Meanwhile, the government continues to drag its feet on reconciliation and reparations. Both the TRC and MMIWG had Calls to Action and Calls for Justice respectively, and Canada has barely moved on either. In 2020, Canada implemented only eight of the TRC’s Calls to Action. Today, June 3, marks two years since the MMIWG inquiry results were shared with Canada and with it comes an action plan that calls for a public education campaign and funding for survivors.
Even this past week, as the news broke, and Prime Minister Justin Trudeau was quick to encourage flags be put at half mast and say more support is coming, he has yet to announce a specific plan. Trudeau has pledged that the federal government will help preserve gravesites and uncover potentially more unmarked graves, but when the TRC requested $1.5 million to do that in 2009, the then-Harper government denied its request.
Not only is Canada failing residential school survivors, it is actively fighting against some of them. So far, Canada has spent over $3.2 million in a legal dispute against St. Anne’s Indian Residential School survivors seeking fair compensation after documents weren’t presented during the original settlement process.
The fact that Indigenous people have to keep bringing this up, to keep reminding settler-Canadians what happened and continues to happen while providing specific examples of our mistreatment is... exhausting.
As a mixed-Kanyen'keha:ka woman who works in media, these past several days have felt impossible. How can we continue life as normal when 215 of our people, our children, our community members' remains have been found? How can I juggle the needs of a newsroom with my desire to hit pause? How can I ask Indigenous people to write stories when I know they too need time to grieve?
We all need time to grieve. But the days keep coming and time doesn’t standstill. As Canadians "wake up," Indigenous people are called to speak, to answer questions, give advice, and provide comfort.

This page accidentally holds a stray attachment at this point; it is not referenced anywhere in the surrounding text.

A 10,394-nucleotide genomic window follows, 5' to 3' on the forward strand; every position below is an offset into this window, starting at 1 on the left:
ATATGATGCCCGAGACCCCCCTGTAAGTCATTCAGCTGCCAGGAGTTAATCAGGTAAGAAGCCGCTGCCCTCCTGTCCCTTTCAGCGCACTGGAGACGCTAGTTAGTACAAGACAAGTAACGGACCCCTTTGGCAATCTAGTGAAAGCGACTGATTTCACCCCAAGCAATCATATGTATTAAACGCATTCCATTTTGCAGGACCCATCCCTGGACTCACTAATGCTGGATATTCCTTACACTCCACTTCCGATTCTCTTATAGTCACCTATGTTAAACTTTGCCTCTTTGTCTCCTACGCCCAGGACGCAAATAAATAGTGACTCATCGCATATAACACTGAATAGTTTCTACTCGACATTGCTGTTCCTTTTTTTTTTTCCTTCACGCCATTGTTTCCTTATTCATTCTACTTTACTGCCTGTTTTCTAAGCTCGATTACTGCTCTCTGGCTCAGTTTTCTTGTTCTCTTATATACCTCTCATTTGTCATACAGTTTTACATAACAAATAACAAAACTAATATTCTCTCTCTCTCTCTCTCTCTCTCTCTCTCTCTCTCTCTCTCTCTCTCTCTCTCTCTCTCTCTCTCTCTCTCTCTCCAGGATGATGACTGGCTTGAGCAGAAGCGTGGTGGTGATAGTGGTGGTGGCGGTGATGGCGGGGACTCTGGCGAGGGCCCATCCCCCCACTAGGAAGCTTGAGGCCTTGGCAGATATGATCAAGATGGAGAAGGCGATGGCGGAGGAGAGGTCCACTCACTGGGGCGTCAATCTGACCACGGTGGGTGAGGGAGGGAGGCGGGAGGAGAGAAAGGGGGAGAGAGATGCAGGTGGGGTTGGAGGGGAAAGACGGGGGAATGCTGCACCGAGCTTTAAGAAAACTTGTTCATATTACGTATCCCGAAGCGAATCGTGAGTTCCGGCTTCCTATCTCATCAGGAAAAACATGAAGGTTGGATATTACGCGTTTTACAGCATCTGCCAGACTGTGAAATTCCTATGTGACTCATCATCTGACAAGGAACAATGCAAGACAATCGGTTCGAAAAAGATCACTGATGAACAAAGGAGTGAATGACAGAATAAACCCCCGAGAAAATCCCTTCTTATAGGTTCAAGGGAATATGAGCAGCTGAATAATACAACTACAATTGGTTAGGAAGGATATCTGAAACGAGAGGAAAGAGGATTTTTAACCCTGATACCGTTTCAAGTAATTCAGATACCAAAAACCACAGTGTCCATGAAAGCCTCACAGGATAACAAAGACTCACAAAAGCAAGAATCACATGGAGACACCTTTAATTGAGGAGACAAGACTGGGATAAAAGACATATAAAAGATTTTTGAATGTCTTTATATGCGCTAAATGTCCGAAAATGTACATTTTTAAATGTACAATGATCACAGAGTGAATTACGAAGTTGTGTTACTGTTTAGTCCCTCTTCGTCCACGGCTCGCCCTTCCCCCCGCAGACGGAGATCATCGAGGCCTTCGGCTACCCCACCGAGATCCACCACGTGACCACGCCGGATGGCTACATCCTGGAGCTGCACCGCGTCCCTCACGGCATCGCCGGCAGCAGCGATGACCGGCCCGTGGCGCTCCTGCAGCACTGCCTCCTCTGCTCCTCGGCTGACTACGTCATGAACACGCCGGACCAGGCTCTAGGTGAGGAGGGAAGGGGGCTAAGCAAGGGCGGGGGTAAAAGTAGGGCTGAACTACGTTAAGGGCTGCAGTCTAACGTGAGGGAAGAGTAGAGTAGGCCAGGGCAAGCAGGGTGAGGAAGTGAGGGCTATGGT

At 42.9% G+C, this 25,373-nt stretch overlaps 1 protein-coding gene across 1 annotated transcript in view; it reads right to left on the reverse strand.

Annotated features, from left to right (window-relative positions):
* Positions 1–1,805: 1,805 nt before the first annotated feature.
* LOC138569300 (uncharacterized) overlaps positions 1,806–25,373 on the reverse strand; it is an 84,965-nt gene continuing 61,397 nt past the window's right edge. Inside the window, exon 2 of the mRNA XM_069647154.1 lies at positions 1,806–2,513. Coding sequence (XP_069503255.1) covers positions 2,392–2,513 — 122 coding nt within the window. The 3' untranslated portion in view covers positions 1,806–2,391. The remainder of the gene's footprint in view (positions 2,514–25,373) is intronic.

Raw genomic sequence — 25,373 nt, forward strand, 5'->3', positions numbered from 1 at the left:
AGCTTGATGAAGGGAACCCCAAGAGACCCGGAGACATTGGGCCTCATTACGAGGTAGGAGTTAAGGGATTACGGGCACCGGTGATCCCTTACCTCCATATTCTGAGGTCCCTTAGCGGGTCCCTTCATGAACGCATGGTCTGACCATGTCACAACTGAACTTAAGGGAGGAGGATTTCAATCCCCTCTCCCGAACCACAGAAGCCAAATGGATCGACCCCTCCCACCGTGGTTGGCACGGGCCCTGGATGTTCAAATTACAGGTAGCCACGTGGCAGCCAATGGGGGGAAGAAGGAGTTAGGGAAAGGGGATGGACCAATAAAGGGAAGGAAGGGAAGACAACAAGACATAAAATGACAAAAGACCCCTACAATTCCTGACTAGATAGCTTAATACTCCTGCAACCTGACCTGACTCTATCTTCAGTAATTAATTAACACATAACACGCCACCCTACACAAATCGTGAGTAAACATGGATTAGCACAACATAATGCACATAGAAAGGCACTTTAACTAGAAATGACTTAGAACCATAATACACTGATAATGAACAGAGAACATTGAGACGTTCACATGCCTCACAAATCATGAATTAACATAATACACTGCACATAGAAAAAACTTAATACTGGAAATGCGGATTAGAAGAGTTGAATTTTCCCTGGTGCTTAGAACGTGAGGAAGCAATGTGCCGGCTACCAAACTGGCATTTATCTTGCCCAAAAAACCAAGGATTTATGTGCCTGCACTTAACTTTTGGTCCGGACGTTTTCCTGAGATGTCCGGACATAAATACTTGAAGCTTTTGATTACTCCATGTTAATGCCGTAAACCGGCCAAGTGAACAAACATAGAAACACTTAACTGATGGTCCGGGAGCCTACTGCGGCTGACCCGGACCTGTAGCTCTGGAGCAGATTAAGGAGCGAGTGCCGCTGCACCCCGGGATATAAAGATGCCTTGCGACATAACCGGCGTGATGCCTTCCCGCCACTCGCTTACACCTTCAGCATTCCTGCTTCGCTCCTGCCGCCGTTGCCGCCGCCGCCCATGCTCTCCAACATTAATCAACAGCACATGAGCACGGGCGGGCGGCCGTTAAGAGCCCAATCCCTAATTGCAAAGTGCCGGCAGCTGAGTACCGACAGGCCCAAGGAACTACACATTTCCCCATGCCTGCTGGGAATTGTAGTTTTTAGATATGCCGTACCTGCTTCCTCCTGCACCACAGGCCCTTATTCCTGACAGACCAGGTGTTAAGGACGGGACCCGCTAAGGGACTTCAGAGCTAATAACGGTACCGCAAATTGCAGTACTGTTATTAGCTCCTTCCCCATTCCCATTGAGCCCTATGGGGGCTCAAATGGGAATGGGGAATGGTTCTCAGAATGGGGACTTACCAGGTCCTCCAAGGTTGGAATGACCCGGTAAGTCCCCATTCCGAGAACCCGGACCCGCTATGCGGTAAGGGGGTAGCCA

There’s this notion of the burden of responsibility, that responsibility to advocate for one's basic human rights often falls on those who are marginalized; we carry the weight. It’s time settler-Canadians take some of this burden and make it their responsibility. How many will celebrate Canada Day while simultaneously condemning the mistreatment of Indigenous people? Actions need to line up with words, and this wake-up needs to be permanent.
Responsibility to advocate for one's basic human rights often falls on those who are marginalized; we carry the weight. It’s time settler-Canadians take some of this burden and make it their responsibility.
Start by reading the TRC 94 calls to action, think critically about how you can enact these actions in your own life, and about how changes can be made nationally; try contacting your MP. And if you have the means, follow up by donating to Indigenous organizations that support residential school survivors, and the work promoted by the TRC. From there, listen and witness.
And for my Indigenous kin, I hope you find some time to grieve and take care of yourselves. I took one step towards this when I visited the Ottawa’s memorial. Walking around the centennial flame I noticed these tiny, beautifully beaded blue moccasins. When I came across them, I was brought to tears. I pictured my family, community, and how so many Indigenous children never got the chance to keep walking in their moccasins. I held the tobacco tie I brought tight, took a moment, and placed it next to those blue moccasins.
The Indian Residential Schools Crisis Line is available 24-hours a day for anyone experiencing pain or distress as a result of Indian Residential Schools. Support is available at 1-866-925-4419.